• If I’m having a bad day or a frustrating few hours, I go and ask James for a hug. It is the best remedy to know that he is there and he supports me when I am feeling frustrated or the imposter syndrome is creeping in. (James note: Bonnie does the same for me. She is the best. Boundaries and communication are important, but remember to throw that stuff out the window when your partner really needs you. No work I do is more important than Bonnie.)
  • Schedule time to chat with each other and be with the person you love most in the world. A dog-walk date, coffee break, a lunch, or even knocking off early to enjoy some time outside before dinner. You work from home now. These are the freedoms you can enjoy together!
  • They say that petting a dog can relieve stress and James and I have set up space for our beloved Lilo to be at our side at all times. Giving her some scritches or taking fifteen minutes to play can be a necessary break for your brain. Sometimes we both take a break to play with the puppo.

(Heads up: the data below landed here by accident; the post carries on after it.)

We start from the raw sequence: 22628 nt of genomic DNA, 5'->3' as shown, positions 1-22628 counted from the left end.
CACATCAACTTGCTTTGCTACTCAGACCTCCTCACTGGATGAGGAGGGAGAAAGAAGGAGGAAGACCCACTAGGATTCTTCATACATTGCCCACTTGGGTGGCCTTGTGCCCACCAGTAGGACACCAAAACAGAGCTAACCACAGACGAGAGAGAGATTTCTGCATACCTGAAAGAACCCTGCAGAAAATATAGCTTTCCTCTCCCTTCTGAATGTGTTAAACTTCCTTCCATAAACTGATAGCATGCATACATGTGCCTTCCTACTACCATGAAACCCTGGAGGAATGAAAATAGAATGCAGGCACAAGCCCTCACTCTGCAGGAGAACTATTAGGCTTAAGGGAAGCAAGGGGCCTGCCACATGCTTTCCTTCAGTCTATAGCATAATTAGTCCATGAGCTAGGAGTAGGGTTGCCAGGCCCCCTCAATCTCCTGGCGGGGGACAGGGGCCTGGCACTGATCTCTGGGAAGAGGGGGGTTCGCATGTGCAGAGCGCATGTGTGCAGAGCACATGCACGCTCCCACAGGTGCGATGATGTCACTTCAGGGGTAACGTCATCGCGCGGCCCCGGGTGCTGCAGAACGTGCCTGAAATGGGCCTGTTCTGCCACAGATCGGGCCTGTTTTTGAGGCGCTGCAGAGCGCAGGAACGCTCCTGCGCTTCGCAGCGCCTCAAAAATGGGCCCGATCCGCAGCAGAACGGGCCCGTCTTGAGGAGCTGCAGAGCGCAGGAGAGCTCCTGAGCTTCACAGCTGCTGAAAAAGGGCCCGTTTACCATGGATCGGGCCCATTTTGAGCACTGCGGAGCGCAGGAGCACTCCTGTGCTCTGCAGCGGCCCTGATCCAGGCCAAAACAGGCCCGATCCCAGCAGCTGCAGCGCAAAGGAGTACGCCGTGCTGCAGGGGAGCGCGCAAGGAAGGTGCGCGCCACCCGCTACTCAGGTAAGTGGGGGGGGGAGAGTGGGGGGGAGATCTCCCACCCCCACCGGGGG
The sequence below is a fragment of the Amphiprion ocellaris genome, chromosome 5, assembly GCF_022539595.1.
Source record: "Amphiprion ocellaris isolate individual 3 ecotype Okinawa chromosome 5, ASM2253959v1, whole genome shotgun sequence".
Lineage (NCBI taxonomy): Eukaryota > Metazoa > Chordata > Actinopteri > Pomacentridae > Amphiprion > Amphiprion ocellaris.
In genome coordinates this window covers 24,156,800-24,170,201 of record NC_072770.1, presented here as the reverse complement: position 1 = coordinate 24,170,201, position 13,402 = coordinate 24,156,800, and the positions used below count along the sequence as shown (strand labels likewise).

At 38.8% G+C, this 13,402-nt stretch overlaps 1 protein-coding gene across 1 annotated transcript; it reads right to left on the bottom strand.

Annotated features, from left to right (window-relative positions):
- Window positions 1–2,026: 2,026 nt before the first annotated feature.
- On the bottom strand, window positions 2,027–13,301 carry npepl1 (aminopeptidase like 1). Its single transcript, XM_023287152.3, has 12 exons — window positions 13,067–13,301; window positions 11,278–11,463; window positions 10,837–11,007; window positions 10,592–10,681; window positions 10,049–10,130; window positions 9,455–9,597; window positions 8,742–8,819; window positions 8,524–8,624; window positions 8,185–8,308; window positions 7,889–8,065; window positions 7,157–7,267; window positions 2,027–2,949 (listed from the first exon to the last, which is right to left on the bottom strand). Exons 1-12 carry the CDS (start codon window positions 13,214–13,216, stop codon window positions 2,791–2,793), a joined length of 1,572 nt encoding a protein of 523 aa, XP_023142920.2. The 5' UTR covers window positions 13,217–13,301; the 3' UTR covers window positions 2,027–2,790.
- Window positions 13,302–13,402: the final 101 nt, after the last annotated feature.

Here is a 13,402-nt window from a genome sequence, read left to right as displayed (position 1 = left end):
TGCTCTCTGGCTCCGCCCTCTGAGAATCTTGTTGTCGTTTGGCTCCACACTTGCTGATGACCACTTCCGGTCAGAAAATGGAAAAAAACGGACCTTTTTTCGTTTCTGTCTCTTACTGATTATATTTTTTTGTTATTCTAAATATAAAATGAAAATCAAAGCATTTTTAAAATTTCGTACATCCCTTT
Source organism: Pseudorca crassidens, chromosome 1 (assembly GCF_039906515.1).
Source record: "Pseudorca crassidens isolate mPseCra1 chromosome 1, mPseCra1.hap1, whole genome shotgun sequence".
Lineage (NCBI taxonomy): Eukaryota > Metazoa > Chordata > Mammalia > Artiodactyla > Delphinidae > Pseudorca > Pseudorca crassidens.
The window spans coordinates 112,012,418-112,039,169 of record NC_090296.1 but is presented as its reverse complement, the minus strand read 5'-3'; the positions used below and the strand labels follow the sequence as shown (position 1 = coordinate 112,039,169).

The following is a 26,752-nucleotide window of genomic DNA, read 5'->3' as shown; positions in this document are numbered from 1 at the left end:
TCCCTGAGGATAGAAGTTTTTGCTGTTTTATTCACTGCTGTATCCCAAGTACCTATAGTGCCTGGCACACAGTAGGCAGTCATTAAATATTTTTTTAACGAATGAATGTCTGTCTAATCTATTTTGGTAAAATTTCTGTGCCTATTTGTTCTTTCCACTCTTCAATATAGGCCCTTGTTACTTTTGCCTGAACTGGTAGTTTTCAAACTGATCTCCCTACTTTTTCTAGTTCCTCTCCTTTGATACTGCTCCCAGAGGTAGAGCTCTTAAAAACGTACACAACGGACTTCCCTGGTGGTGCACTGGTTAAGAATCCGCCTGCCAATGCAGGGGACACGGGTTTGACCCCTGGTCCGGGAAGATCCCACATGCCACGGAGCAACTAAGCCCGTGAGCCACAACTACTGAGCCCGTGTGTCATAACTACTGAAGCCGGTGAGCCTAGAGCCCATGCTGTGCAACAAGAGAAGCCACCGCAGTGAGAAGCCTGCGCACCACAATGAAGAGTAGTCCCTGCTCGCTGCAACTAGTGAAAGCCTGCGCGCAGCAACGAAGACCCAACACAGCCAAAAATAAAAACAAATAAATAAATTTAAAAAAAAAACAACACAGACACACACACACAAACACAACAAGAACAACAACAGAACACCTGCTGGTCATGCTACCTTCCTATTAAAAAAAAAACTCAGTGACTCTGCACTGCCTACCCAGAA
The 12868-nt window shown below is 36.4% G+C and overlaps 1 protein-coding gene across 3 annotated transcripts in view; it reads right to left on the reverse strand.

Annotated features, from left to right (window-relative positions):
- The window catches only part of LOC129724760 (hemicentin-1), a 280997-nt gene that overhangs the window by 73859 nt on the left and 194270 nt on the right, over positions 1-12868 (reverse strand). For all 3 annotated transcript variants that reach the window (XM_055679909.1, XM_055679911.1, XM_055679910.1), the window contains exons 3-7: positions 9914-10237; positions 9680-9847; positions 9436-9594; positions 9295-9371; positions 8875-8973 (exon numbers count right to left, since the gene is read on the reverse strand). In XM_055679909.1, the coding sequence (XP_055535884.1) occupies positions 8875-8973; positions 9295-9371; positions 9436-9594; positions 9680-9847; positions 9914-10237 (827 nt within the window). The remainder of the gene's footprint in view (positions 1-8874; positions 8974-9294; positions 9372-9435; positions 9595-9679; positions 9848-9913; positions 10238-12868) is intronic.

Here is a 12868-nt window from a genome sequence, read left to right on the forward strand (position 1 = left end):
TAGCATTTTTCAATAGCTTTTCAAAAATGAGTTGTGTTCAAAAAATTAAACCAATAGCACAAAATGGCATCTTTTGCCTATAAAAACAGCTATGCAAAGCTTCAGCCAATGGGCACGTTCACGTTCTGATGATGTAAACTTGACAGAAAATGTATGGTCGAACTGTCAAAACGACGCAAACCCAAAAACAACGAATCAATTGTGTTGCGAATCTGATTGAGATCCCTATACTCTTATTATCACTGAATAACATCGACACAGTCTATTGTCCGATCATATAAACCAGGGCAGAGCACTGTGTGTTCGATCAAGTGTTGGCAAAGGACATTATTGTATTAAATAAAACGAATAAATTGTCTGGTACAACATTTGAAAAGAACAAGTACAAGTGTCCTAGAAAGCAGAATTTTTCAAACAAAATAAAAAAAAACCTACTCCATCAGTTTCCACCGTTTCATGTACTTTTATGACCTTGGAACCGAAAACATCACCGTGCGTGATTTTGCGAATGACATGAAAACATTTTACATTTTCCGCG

Lilo on her barkalounger
Bonnie giving Lilo pets in her other chair. Yes, she has two chairs. (Kids’ furniture is cheapter than pet furniture.)


Remember these are new circumstances. It took a year for James and I to understand our rhythm, and sometimes we still fall out of it. Have patience for each other and remember that not only is working from home new, but all the constant news about the virus and the economy is really, really stressful. Some tips for success:

DON’T send your spouse every crazy news alert you see. We all need to stay informed but also find time to focus and perhaps your partner just got in the zone. Make rules about when you are sharing this info and stick to them.

DO send adorable videos of penguins touring the empty aquarium. These are always welcome endorphin rushes. But maybe email it, or save it until you can ooh and aww together cuddled on the couch.

Take care of yourself, try to limit your scary news intake, and deep breaths do work. If you’ve got more questions, tweet at us @BonnieMacPlans and @JamesIntrocaso.

Stay safe, friends!

Next week: tips for all people working from home about how to stay focused and get into a good routine.